A fibre optic cable is a type of telecom cable which is used for the transmission of data and voice traffic across long-distance with efficiency. There are also other types of telecom cables that are used for transmission of data and voice traffic, but they are all now mostly getting replaced by fibre optics cable.
What is the difference between fibre optic cable and other types of telecom cables?
In non-fibre cables, the communication is processed through electromagnetic waves, but in optical fibre, communication is conducted through light pulses which also increase the speed of transmission and reduce interference. The optical fibre cable types include single-mode optical fibre and multimode optical fibre.
One of the reasons for the replacement of other types of telecommunication cables, which includes telephone line cable, coaxial cable, Ethernet cable, in long-distance or outdoor deployments, is the mode of transmission.
Single-mode optical fibre
In a single-mode optical fibre, there is only one mode of light which can pass through cables, and the light wave passing through straight without any reflection or diffraction. The diameter of a core of the single-mode fibre is 8.3, and 10.5 micrometre and the cladding has the diameter of 125 micrometres. It has the capacity to carry a data rate of 10 gigabits over the distance of 80 km.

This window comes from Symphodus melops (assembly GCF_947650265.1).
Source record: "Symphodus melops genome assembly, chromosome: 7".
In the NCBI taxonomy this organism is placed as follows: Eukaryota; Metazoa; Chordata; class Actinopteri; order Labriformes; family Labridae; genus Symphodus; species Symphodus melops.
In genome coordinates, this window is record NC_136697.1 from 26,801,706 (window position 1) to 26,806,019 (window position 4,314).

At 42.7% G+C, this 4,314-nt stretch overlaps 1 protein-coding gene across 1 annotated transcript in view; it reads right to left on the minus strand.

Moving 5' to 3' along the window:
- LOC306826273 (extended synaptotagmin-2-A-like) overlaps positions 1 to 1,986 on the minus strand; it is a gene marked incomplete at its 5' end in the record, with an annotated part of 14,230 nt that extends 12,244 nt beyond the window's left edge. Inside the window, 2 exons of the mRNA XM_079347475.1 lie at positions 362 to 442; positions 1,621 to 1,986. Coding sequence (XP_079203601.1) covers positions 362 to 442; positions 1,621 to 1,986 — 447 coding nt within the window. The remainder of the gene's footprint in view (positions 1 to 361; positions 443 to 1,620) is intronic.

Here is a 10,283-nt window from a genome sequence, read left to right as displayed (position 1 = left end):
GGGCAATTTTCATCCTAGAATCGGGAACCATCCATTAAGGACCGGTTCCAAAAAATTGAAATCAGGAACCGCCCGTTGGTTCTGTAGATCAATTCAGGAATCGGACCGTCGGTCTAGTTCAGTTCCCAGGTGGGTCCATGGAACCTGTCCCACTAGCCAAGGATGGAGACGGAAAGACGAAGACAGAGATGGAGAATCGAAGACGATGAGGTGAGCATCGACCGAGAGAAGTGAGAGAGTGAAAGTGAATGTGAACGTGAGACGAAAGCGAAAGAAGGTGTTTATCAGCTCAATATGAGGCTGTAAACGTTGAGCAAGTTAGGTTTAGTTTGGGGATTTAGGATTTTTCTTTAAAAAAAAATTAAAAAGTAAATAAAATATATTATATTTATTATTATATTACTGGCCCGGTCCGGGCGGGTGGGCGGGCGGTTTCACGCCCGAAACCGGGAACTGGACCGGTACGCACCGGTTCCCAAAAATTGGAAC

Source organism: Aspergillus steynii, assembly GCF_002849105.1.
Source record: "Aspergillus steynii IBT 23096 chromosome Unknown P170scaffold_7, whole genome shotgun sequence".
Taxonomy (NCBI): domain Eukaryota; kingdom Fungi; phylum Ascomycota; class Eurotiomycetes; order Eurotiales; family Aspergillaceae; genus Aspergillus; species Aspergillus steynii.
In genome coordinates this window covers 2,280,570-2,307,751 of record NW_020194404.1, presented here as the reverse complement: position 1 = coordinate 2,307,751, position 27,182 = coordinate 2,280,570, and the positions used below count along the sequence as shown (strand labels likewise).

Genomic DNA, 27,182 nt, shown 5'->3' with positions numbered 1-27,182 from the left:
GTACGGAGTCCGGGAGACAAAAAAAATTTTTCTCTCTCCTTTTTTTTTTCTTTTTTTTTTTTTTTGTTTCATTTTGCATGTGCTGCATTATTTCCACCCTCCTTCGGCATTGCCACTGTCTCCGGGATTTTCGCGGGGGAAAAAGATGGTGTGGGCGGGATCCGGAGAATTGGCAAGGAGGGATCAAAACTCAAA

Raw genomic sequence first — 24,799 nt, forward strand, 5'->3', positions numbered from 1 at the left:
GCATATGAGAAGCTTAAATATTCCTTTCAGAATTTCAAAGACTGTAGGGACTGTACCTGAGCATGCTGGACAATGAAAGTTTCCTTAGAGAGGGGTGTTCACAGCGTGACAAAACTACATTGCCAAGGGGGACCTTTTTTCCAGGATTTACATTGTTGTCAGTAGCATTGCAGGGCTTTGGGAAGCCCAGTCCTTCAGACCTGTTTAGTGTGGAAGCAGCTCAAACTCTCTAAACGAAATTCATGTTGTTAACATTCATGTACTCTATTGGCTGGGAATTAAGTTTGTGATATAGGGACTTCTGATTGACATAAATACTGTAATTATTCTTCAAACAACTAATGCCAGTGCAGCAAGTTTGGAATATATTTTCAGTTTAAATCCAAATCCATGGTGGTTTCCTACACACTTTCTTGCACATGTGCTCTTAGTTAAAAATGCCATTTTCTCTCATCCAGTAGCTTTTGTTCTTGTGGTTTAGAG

Multimode optical fibre
As the name suggests, multimode optical fibre has the ability to pass various modes of lights at a time, and it passes the light pulses in a refracted manner. There are two types of multimode optical fibre, step-index multimode and graded-index multimode.
Step index has large diameter with constant refractive index through which some rays that may be moved directly or straight while others are through zigzag and bounces by the core and propagate across the cable. As a result, they reach the receiver in different shapes which denotes the modes. Space must be left between the pulses to avoid overlapping. It is suitable for short-distance communication. The diameter of the step-index fibre is 105 to 125 micrometres. They provide up to 10GB maximum data rate for a few meters.
The graded-index has a core in which the refractive index decreases gradually when moving away from the centre of the core. So rays will follow snakelike movement because of the refractive index, which makes all the rays to travel at the same speed and reach the receiver at the almost same time. As a result, they also suffer from less dispersion. The diameters of graded-index multimode fibres are 50, 62.5 and 100 micrometres. The data rate of both Step index and Graded index multimode fibres are approximately the same (10GB for few meters), but there is less loss of rays due to dispersion in graded-index multimode fibres.